Red Rosey Bush
This short tape (approximately 25 minutes) was most likely recorded in Dylan's
apartment in Minneapolis. It's the first "true" Dylan tape we have, by that
I mean that the voice is recognizably Dylan and the style and selection
of songs closer to what we normally think of when we talk about the early
years. There's still a little bit of the sweetness in Dylan's voice when
he sings Red Rosey Bush, and the guitar playing is gentler than usual, but by the time he's finished
the four talking blues songs at the end of the tape, there's no doubt that
it's the young Bobby Dylan singing in the style of his idol Woody Guthrie.
This tape is a far cry from the St. Paul Tape of a few months prior to this recording. It would only be a short time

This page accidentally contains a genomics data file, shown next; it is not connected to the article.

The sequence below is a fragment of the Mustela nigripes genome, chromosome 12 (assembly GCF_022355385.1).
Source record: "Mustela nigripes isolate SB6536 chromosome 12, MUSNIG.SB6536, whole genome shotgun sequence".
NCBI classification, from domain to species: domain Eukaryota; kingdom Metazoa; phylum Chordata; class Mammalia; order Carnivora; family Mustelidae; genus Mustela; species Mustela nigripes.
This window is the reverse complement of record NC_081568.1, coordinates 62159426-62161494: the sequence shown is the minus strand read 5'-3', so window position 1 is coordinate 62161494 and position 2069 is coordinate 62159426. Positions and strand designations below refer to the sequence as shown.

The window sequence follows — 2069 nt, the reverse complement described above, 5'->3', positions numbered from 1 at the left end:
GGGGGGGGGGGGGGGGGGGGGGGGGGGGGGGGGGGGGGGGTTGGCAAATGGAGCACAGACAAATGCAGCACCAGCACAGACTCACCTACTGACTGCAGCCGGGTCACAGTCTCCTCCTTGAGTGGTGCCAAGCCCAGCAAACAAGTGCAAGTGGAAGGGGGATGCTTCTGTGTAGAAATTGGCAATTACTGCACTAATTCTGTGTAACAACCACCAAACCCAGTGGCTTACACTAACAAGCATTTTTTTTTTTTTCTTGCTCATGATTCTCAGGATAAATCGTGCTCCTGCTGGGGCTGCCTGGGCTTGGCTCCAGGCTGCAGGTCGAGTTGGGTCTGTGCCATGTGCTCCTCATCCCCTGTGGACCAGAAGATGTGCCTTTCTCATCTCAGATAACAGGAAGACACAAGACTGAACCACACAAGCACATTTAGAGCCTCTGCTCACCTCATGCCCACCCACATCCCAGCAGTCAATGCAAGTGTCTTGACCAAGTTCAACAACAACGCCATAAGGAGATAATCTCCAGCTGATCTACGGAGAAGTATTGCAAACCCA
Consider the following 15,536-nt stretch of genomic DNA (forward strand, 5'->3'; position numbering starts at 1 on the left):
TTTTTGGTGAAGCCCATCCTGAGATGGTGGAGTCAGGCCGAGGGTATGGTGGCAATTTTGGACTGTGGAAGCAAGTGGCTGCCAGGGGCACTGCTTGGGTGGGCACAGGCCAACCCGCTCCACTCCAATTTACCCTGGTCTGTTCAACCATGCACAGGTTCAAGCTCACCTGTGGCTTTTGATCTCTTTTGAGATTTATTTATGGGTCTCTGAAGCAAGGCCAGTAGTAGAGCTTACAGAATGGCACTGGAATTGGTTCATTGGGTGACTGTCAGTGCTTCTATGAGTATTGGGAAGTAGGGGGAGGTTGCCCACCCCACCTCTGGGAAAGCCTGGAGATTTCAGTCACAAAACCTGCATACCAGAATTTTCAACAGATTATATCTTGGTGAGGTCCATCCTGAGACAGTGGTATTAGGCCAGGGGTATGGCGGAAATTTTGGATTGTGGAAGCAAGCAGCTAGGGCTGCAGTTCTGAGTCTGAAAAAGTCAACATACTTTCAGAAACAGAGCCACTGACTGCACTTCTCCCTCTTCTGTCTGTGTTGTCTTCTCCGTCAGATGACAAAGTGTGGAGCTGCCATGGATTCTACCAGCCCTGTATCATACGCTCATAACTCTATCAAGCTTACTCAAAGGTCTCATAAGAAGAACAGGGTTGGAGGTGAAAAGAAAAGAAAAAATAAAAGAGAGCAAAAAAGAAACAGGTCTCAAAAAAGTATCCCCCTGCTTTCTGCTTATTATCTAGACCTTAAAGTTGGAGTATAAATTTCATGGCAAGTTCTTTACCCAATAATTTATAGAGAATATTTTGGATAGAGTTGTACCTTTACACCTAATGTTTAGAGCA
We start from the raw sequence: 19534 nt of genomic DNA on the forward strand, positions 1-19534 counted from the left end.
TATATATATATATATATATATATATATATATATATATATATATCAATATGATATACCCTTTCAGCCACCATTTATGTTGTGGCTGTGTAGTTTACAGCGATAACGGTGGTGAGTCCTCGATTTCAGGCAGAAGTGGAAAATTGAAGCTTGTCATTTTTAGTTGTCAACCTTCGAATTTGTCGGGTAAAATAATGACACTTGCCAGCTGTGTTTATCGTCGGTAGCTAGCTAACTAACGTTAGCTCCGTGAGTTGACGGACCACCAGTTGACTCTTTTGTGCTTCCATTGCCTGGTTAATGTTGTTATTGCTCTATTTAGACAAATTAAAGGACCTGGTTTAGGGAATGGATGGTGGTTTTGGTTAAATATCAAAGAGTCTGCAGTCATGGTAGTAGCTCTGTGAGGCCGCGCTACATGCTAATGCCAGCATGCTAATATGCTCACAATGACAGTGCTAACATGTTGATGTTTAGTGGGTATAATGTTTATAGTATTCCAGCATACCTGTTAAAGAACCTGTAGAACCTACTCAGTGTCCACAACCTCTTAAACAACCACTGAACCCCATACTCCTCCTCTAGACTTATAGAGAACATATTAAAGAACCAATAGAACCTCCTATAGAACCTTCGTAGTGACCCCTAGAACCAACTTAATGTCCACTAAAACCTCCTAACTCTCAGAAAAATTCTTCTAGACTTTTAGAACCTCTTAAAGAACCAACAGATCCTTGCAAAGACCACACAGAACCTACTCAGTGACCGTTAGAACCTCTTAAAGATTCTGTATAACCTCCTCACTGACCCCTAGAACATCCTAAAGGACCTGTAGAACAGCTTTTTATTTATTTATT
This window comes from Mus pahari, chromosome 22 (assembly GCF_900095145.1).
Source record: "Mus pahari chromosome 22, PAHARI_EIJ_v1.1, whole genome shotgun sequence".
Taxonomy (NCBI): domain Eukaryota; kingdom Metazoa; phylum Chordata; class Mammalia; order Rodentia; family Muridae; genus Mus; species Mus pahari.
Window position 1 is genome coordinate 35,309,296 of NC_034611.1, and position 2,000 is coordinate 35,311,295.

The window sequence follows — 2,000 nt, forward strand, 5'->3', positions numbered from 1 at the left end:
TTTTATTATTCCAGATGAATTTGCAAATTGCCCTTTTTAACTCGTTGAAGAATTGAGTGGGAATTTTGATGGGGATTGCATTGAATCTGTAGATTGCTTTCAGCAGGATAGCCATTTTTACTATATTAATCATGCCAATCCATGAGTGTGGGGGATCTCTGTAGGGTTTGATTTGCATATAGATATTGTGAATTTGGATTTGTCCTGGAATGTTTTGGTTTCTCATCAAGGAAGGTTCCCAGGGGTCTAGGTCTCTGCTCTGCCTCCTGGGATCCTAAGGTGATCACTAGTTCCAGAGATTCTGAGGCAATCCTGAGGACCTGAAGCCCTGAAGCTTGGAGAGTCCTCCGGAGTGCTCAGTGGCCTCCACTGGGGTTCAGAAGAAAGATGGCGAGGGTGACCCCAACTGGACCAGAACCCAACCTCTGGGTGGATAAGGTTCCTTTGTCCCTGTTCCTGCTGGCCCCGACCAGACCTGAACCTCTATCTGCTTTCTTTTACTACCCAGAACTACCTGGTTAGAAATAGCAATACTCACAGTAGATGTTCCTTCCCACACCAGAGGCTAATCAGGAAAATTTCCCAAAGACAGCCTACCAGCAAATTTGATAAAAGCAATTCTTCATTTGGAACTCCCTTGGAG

before his true individual style would emerge, but we would have to wait
until the Minnesota Hotel Tape for that to happen.
The material on this tape leaves a lot to be desired, and Dylan hasn't yet figured out how to break out of his shell. At one point he gets so rattled at a woman singing along with one of the talking blues songs, that he breaks out in mock anger and swears at her. It's hard to tell if he's serious or not.
The sound quality is what you might expect for a tape of this time period: poor. Nevertheless, it's listenable - far more listenable than the St. Paul Tape - and well worth adding to your collection if you're interested in a peek at the early Bob Dylan struggling to emerge.
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